Several colleges and universities nationwide are dealing with an increase of problems associated with plagiarism—the act of using information without giving credit to the source, largely due to students’ use of the internet while doing research for essays. Students at schools like DePaul and the University of Maryland have recently been caught plagiarizing, after their professors noticed that their text was copied verbatim for websites like Wikipedia.
A professor at Rutgers University found that 40 percent of 14,000 undergraduate students surveyed from 2006 to 2010 admitted to copying a few sentences from sources when writing essays for school. Only about 29 percent students today feel that taking information from the internet is a serious offense and should be considered “serious cheating”. Some professors believe that plagiarism inhibits student’s creativity and writing skills.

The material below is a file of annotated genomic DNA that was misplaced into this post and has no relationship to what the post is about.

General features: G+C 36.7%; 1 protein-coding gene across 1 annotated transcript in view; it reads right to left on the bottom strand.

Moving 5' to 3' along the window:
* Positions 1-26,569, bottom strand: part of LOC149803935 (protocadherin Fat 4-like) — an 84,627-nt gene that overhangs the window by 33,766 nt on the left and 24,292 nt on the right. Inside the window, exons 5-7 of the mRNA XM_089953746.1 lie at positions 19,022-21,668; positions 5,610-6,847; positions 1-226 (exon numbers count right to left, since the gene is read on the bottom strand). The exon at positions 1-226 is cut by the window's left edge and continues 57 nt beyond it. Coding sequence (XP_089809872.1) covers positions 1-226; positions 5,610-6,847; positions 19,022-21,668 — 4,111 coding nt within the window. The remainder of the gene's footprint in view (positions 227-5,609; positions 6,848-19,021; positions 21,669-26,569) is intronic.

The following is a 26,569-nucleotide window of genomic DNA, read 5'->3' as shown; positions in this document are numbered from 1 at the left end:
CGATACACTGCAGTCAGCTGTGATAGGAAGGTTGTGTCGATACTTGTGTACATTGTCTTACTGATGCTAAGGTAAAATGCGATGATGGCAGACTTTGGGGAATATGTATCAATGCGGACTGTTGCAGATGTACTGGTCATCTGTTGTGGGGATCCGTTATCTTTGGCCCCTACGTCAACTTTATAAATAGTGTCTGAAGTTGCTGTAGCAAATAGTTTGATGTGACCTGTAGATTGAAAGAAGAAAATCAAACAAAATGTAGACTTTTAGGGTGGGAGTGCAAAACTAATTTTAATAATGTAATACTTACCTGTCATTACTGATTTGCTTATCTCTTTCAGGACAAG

In education, plagiarism is a serious offense, and students who are caught “stealing” information usually have to take a failing grade for the classes in which they plagiarized, and some may even be suspended from school altogether. Although it may be a tedious process, professors must be more aware than ever of plagiarism. Many colleges nationwide utilize computer software that tracks plagiarism attempts from students when they turn in their essays.
Our book, Study Skills for High School Students, talks about plagiarism and how serious of an offense it is. Plagiarism not only robs the original source of the credit they deserve but also takes creativity and credibility away from the student who plagiarizes. For more information about Study Skills for High School Students and other LifeBound books, visit www.lifebound.com.
Plagiarism Lines Blur for Students in Digital Age
By TRIP GABRIEL
At DePaul University, the tip-off to one student’s copying was the purple shade of several paragraphs he had lifted from the Web; when confronted by a writing tutor his professor had sent him to, he was not defensive — he just wanted to know how to change purple text to black.
To read the full article: www.nytimes.com